Travis James Jordan seeks further review of a Nov. 4, 2020, Iowa Court of Appeals ruling dismissing Jordan’s appeal of his sentence by the Webster County District Court following his conviction of third-degree burglary. Jordan argued on appeal that his defense attorney provided ineffective assistance by failing to object at sentencing to the prosecutor’s alleged violation of a plea agreement. In dismissing Jordan’s appeal, the Court of Appeals held that it lacked subject matter jurisdiction to hear the appeal because the District Court’s judgment and sentence were entered after legislation took effect barring direct appeals on claims of ineffective assistance of counsel. Jordan argues that his appeal should be heard on his assertion that the State’s violation of the plea agreement violated his constitutional right to due process.

EMC Insurance Group Inc. v. Shepard

Scheduled for oral argument April 14, 1:30 p.m.

Issue: Did a shareholder properly exercise his right to challenge the price paid to minority shareholders as part of a corporate merger?

[Disclosure: Nyemaster Goode attorneys Michael Thrall, Mark Dickinson, and Lynn Herndon represent plaintiff-appellee EMC Insurance Group Inc.]

Gregory Shepard appeals a Polk County District Court ruling granting summary judgment to plaintiff EMC Insurance Group Inc. (EMCI) on its petition for a declaratory order that Shepard had lost his right to challenge the share price EMC set for buying out minority shareholders. Shepard raises three issues in his appeal: 1) Was the list of record shareholders used by EMCI to send proxy voting forms to those record shareholders in connection with the proposed merger properly constituted under Iowa law? 2) Did EMCI waive its right to argue that Shepard failed to comply with the Iowa appraisal statute? 3) Can EMCI claim that Shepard failed to obtain record shareholder consent to an appraisal by canceling Shepard’s EMCI shares? An amicus curiae (friend of the court) brief was filed with the Court in this case by the Depository Trust Co., not in support of either party on the merits but to clarify the law on record ownership of securities.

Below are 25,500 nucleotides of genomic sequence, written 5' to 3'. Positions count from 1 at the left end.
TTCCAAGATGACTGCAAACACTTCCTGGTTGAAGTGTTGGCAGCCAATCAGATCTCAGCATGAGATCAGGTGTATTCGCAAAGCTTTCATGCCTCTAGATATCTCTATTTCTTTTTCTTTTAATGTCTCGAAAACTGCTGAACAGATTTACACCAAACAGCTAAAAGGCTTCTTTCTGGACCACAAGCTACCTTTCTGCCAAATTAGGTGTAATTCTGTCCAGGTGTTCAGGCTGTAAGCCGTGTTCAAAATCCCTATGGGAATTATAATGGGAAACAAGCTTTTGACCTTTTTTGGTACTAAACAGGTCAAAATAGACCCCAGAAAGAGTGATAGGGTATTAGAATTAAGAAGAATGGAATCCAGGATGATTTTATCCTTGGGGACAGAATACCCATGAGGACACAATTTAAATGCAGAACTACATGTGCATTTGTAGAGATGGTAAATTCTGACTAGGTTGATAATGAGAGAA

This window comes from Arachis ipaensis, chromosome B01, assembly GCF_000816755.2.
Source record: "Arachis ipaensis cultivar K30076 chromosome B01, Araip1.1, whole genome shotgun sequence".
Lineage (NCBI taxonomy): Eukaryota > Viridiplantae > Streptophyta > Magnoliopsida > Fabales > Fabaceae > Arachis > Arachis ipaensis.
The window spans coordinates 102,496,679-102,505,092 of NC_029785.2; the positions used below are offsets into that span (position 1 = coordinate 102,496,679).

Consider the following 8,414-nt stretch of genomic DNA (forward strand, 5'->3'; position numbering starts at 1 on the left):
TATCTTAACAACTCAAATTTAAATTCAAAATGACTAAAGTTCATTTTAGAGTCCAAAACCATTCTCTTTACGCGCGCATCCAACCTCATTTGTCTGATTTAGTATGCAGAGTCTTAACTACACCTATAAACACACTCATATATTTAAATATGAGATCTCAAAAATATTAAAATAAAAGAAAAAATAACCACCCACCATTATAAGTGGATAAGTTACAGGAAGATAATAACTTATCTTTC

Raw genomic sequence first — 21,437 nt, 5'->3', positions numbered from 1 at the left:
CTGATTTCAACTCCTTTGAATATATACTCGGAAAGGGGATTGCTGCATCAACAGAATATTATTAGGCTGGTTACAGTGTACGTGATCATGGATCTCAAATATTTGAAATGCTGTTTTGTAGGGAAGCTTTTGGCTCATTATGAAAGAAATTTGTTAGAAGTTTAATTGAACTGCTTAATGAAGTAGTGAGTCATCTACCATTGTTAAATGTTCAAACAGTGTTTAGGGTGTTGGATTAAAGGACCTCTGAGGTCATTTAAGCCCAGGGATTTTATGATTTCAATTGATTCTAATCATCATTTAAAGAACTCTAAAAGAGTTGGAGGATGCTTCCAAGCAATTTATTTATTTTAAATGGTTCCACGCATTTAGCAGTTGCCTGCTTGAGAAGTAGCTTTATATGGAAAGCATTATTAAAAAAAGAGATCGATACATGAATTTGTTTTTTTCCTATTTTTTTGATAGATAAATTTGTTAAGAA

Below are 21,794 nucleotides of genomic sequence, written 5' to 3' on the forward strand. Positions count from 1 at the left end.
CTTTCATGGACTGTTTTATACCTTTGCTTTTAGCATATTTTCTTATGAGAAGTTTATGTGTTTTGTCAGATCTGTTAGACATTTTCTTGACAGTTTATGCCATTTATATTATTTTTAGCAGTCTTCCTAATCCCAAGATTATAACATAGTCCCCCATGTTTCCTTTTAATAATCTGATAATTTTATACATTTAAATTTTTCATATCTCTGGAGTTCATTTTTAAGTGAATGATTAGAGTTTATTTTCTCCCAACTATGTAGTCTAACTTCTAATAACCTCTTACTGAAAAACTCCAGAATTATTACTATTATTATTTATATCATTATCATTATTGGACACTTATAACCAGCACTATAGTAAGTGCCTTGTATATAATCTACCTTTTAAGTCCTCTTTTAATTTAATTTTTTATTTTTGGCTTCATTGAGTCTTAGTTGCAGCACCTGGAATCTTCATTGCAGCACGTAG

Association of Business and Industry v. City of Waterloo

Scheduled for oral argument April 14, 1:30 p.m.

Issue: Does the City of Waterloo’s ordinance barring employers from asking job applicants about their criminal history exceed state and federal law?

The Iowa Association of Business and Industry (ABI) appeals a Black Hawk County District Court ruling dismissing on summary judgment ABI’s claim that state and federal law preempt a Waterloo city ordinance that prohibits employers in the city from asking about criminal history on a job application, prohibits employers from making any inquiry into an applicant’s criminal history until a conditional offer of employment has been made, and prohibits employers from making adverse hiring decisions based solely on certain criminal records. ABI argues that Waterloo’s ordinance is invalid under Iowa Code Section 364.3(12), which states that a city may not adopt an ordinance that provides for “any terms or conditions of employment” that exceed or conflict with state or federal law relating to hiring practices. ABI states that neither state nor federal law contain prohibitions such as Waterloo’s.

Amicus curiae (friend of the court) briefs in support of appellee City of Waterloo were filed with the Court by the American Civil Liberties Union of Iowa and the Iowa-Nebraska NAACP.

Holmes v. Pomeroy

Will be submitted to the Court April 14 without oral argument.

Issue: Should evidence of defendant’s cell phone use both before and after a car accident be allowed to show habit?

Matthew Holmes seeks further review of a Sept. 23, 2020, Iowa Court of Appeals ruling affirming the Warren County District Court’s denial of Holmes’ motion for a new trial following a jury verdict for the defendant Miranda Pomeroy, who Holmes claimed was at fault for a collision between her car and his bicycle. Among the issues raised in his application for further review, Holmes argues the trial court should have admitted evidence of Pomeroy’s cell phone use while driving — both before and after the collision — to establish Pomeroy’s habit of cell phone use while driving. The trial court excluded evidence of Pomeroy’s post-collision cell phone use based on the defendant’s objection that the post-collision evidence was not relevant to establish an inference of habit or routine. Holmes argues that post-collision conduct is equally relevant because it is evidence of habit and that a reasonable juror may conclude that the defendant was operating her cell phone at the time of the collision.